Personalized medicine may have just been brought one step closer to reality, thanks to the development of a new, ultra-sensitive biosensor. Researchers at the Purdue University, in the United States, say that the device could also be used to detect the earliest stages of cancer.According to its developers, the biosensor is several hundred times more sensitive than any other device in its class, primarily because it combines two different types of sensors into a single instrument.
Purdue University professor of electrical and computer engineering, Muhammad A. Alam, was the leader of the group that developed the instrument. Details of its construction were published in the May 14 issue of the esteemed journal Proceedings of the National Academy of Sciences (PNAS).
Authors include Ankit Jain, a Purdue graduate student, and Pradeep R. Nair, a former PhD student at the university who now holds an appointment as a faculty member at the Indian Institute of Technology, in Bombay.
The new device is called the Flexure-FET biosensor. Its main components are a mechanical and an electrical sensor. The former detects molecules based on either their mass or their size, while the latter identifies them by their electrical charge.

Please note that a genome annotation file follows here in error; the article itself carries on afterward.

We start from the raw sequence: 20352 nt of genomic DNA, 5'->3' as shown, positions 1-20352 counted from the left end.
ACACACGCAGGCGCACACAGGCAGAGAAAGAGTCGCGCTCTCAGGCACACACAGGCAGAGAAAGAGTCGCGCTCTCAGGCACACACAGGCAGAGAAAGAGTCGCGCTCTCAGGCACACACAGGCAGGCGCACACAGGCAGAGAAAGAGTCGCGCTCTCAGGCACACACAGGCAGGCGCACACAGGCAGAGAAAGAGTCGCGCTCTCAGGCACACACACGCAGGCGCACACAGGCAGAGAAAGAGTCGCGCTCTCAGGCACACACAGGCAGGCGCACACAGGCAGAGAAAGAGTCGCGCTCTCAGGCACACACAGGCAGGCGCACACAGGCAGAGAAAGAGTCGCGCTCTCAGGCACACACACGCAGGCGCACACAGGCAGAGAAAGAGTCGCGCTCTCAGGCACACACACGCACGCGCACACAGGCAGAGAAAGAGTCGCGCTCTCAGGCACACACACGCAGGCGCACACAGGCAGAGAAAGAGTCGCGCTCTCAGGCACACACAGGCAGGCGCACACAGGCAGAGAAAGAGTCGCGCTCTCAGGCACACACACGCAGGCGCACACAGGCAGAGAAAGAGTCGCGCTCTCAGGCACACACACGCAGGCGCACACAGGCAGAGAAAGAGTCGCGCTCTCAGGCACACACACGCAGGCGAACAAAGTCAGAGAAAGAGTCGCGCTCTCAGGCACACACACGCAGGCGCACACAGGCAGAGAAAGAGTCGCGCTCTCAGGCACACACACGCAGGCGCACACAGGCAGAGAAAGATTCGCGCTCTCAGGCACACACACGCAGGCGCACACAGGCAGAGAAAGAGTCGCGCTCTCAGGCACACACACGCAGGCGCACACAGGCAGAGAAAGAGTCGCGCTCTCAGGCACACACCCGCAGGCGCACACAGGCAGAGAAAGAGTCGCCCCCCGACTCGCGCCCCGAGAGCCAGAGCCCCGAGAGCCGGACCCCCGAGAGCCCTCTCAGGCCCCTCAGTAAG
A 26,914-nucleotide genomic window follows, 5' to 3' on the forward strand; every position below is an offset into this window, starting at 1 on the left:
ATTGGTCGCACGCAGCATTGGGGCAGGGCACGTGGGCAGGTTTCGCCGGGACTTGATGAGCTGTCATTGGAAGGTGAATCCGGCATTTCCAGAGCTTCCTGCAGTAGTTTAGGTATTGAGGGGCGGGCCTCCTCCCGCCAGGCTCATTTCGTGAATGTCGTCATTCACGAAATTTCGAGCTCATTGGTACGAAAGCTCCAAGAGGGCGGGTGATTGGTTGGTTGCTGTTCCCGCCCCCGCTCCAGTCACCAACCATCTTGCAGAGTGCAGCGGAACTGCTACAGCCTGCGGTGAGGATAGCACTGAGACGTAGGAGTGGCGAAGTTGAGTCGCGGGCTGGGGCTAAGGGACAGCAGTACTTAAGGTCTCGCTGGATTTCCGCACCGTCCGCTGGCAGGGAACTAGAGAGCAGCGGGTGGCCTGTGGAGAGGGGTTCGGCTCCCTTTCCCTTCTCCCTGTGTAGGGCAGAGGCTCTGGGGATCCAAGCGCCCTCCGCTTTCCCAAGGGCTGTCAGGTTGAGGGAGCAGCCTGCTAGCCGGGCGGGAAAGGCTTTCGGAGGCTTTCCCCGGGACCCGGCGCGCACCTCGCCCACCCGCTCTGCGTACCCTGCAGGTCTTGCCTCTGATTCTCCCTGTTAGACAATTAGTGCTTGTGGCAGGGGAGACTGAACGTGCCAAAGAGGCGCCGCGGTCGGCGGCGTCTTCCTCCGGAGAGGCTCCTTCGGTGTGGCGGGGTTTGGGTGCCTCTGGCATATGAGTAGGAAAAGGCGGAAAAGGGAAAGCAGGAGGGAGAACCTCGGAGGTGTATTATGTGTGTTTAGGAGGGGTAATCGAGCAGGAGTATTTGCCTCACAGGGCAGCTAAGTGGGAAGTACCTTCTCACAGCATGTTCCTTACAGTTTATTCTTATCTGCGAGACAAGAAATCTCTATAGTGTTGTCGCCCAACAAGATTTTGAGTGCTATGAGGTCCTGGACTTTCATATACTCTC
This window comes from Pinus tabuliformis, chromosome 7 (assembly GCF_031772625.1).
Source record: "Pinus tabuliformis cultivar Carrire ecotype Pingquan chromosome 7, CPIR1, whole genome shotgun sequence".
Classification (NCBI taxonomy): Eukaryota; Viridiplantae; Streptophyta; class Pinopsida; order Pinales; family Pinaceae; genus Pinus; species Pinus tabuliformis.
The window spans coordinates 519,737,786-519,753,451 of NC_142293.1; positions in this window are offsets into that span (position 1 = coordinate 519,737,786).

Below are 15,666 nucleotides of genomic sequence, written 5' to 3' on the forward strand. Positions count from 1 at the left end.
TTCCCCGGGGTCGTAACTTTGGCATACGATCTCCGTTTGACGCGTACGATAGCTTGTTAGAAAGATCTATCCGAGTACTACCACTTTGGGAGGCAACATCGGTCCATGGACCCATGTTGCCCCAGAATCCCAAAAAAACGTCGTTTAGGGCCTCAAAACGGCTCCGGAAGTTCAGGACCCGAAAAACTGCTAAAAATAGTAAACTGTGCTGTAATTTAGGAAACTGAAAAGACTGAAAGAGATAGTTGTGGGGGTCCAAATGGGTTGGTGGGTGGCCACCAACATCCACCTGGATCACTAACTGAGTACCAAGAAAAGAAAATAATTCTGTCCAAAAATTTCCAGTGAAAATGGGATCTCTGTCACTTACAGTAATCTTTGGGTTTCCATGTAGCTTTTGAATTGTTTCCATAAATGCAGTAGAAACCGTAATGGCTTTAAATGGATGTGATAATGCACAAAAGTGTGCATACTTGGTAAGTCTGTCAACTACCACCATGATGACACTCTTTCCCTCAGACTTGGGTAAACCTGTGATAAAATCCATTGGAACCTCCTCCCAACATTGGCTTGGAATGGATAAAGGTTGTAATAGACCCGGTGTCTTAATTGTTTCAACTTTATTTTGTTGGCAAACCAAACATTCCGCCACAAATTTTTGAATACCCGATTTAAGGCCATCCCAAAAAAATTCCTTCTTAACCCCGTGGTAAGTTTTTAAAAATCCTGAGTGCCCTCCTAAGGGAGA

This means that the biosensor can detect both charged and neutral biomolecules, a feat that considerably extends its range of potential uses. “Individually, both of these types of biosensors have limited sensitivity, but when you combine the two you get something that is better than either,” Alam says.
In personalized medicine, the new instrument could be used to create inventories of each patient's proteins and DNA, making it easier for doctors to prescribe effective treatments, as well as monitor how each individual is progressing.
The research was sponsored by the US Department of Defense (DOD), the Department of Energy, the National Institutes of Health-PRISM center at Purdue and the Semiconductor Research Consortium, at the Massachusetts Institute of Technology, in Cambridge.
The Purdue team now plans to develop its device even further, after submitting a patent request for the Flexure-FET biosensor.